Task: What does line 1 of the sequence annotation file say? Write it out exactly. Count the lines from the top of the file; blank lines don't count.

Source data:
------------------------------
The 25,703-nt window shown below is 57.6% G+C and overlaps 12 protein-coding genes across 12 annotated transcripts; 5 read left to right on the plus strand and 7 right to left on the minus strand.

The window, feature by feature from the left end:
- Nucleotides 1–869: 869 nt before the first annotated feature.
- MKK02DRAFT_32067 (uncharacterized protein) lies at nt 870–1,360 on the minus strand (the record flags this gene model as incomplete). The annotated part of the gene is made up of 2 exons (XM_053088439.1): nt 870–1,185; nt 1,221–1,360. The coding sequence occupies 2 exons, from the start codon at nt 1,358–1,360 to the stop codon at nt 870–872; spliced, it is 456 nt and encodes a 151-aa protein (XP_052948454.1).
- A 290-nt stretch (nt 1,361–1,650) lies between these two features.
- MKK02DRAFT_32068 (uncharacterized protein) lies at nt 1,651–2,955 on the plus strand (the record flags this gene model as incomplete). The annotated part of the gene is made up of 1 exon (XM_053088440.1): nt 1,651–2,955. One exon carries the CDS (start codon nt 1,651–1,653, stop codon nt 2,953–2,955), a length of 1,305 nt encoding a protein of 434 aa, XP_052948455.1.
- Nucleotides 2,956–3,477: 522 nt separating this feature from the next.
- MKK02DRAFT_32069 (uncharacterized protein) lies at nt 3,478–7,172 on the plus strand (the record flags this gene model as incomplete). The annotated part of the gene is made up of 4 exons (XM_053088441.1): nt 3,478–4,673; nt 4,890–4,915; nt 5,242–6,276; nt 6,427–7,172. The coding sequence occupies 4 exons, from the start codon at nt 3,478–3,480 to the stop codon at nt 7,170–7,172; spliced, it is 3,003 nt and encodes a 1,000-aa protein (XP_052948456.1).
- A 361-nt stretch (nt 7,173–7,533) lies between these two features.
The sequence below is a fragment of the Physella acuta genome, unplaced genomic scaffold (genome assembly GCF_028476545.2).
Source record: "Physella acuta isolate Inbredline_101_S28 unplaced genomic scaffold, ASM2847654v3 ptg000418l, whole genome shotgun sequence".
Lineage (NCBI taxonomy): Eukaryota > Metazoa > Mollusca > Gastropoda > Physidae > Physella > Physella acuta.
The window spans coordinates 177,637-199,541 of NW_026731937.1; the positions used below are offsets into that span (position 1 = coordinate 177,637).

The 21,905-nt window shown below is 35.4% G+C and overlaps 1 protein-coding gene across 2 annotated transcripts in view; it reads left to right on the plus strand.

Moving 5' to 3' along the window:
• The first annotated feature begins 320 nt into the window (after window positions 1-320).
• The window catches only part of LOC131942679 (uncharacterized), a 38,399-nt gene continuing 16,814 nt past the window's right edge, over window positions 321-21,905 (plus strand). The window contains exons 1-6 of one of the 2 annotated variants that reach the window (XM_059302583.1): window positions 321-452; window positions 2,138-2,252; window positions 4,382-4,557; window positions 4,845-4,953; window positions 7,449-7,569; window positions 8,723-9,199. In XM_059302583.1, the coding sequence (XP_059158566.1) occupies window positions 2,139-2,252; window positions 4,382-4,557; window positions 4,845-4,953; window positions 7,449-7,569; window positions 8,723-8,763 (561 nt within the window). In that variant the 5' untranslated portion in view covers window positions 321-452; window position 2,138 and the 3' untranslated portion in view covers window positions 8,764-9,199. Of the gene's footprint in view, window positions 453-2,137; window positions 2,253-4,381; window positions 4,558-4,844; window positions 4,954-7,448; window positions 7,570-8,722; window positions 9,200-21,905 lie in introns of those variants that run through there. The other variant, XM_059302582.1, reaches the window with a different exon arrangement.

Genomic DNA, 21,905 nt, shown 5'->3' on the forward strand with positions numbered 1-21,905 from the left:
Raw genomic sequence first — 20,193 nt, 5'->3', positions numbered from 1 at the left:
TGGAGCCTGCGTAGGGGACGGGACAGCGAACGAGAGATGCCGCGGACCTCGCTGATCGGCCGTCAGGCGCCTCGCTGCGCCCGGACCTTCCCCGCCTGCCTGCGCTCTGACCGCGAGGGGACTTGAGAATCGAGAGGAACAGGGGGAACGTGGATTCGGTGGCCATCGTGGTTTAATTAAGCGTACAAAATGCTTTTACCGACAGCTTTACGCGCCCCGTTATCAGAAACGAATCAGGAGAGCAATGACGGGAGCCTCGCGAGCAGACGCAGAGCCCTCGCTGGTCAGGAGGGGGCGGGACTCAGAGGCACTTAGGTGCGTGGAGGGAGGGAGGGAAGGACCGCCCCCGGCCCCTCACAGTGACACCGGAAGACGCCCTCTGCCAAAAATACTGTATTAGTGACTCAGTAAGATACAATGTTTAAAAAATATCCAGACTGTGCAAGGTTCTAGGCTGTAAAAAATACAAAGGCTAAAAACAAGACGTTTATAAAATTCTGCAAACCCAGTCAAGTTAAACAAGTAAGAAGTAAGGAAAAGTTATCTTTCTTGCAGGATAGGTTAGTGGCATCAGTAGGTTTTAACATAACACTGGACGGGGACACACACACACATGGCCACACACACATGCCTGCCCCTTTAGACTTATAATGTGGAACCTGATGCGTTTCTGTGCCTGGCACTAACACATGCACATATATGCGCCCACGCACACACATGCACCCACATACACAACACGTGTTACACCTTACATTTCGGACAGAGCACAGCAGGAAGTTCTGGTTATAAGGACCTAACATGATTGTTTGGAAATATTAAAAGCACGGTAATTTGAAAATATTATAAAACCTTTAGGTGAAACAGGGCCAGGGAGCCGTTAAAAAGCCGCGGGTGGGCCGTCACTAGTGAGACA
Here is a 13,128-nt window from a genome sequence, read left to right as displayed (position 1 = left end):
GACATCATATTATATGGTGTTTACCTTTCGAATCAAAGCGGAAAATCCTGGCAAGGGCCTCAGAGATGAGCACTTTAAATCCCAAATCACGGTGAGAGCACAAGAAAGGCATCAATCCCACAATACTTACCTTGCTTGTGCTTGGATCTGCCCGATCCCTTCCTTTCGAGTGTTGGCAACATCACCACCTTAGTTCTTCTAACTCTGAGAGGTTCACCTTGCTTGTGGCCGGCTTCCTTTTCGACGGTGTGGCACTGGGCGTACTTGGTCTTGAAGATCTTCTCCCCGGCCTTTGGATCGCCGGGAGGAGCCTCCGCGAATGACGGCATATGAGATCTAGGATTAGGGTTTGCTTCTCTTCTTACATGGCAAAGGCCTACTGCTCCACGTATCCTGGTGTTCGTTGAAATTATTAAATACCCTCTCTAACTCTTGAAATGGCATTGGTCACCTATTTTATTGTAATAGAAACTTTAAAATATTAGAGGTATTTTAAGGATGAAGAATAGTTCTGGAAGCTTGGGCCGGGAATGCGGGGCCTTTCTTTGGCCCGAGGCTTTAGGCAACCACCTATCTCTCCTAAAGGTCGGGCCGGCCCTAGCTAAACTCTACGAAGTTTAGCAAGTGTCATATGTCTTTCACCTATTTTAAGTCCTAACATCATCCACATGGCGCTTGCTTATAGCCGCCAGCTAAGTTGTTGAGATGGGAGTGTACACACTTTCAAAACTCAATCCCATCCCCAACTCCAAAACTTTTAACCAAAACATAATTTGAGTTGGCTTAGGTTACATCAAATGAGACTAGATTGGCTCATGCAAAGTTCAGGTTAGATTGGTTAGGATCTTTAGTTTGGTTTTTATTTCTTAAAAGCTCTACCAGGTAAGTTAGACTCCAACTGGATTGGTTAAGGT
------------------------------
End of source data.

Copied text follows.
The 25,703-nt window shown below is 57.6% G+C and overlaps 12 protein-coding genes across 12 annotated transcripts; 5 read left to right on the plus strand and 7 right to left on the minus strand.